05 June 2020

Table of Contents for Green Building & Sustainability

Green Building & Sustainability

Cashing on


India’s public and private sectors is increasingly taking the lead in taking the Green Building Movement forward  


Together with being one of the largest economies of the world, and by extension one of the largest users of energy, India is now getting around to embrace the concepts of sustainability, energy efficiency and green buildings thus far the preserve of developing countries.


The green initiative in India is driven by several forces, including the government’s recognition that the infrastructure and energy supply are under enormous pressure. According to the US Energy Information Administration, India is the fourth largest energy consumer in the world, behind China, the United States and Russia.


The good news now is that both the private and public sectors in the country are working toward solutions that are beneficial both ecologically and economically as the demands that India makes on its natural resources continue to grow. There is an increasing awareness in the government, amongst the business sector, and among individual citizens that the need of the hour is to balance economic growth with sustainable practices.





This promise is seen in the statistics of green implementation. From a modest 20,000 sq ft of green built-up area in the country in 2003, to a vast footprint of over 1.8 billion sq ft of ‘green’ buildings in the country today, India has come a long way. With 447 certified green buildings and over 2362 registered buildings, the green footprint keeps on growing with each passing day.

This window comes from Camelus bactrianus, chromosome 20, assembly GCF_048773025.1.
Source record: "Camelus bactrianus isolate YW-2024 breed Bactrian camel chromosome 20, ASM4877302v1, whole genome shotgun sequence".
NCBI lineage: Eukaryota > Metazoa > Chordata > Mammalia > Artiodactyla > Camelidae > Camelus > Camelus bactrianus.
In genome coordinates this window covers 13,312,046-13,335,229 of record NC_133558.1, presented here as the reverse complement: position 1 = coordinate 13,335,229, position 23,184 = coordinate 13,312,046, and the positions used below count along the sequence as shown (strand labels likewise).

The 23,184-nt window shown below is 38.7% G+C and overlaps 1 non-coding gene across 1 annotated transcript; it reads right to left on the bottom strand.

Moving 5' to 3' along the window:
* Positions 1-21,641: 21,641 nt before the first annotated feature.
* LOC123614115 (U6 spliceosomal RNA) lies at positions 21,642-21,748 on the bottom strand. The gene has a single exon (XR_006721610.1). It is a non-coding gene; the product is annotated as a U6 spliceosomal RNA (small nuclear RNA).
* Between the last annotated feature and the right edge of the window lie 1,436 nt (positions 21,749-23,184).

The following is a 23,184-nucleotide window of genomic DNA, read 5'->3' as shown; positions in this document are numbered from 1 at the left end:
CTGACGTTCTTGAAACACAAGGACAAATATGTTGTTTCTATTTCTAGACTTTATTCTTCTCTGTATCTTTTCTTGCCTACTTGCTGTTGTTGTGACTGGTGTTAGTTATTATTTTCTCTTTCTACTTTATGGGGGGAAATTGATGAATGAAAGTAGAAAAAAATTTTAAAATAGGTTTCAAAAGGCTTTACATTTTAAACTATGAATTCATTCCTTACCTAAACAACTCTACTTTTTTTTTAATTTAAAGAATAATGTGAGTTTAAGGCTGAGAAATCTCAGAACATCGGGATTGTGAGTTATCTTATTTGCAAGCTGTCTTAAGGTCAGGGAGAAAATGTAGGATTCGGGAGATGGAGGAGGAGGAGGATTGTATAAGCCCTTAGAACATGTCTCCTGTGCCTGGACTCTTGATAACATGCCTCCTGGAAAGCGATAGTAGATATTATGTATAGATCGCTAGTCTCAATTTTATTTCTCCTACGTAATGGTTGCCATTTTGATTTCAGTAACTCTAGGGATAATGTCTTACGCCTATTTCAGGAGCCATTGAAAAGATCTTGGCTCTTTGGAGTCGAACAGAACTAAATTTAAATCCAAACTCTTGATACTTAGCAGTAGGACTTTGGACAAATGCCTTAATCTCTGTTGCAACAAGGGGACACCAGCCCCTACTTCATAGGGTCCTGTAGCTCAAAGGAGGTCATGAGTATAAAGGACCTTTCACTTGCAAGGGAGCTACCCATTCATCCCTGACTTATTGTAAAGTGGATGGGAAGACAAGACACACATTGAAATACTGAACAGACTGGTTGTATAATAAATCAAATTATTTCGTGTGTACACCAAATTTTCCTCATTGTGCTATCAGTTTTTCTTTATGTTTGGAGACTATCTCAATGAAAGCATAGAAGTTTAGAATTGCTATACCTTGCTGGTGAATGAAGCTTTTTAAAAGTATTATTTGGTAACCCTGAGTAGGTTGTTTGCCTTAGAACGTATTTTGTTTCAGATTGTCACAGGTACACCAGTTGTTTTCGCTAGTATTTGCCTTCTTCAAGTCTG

Ergo, it is easy to see why that contributes to joy for people like Rumi Engineer, Senior General Manager and Business Head – Green Building Consultancy Services at Godrej &Boyce who has offered his services in designing over 400 Green Building projects spread across India for both G&B and numerous other MNCs. The green building and sustainability veteran is led to comment, “Looking at the current scenario it is evident that smart, sustainable green buildings have become a necessity in today’s life to protect our environment.”


What is good news is that the growth of ‘green’ in the private sector, despite the slowing down of the economy is still rampant. As per a 2010 report by McKinsey, in order to cope with the levels of growth and urbanisation that the country is expected to encounter by 2030, it will require India to build 500-700 million square feet of commercial and residential space every year. Says Dr Prem C. Jain, Chairman, IGBC “India is already having a green space of 2.1 billion and our aim is to scale it up to 10 billion sq. ft. by 2022. In this journey, it is important that we create this space in the most sustainable manner. India will add another 75 billion sq. ft. by 2030 and we are shouldering a huge responsibility to make it green. ”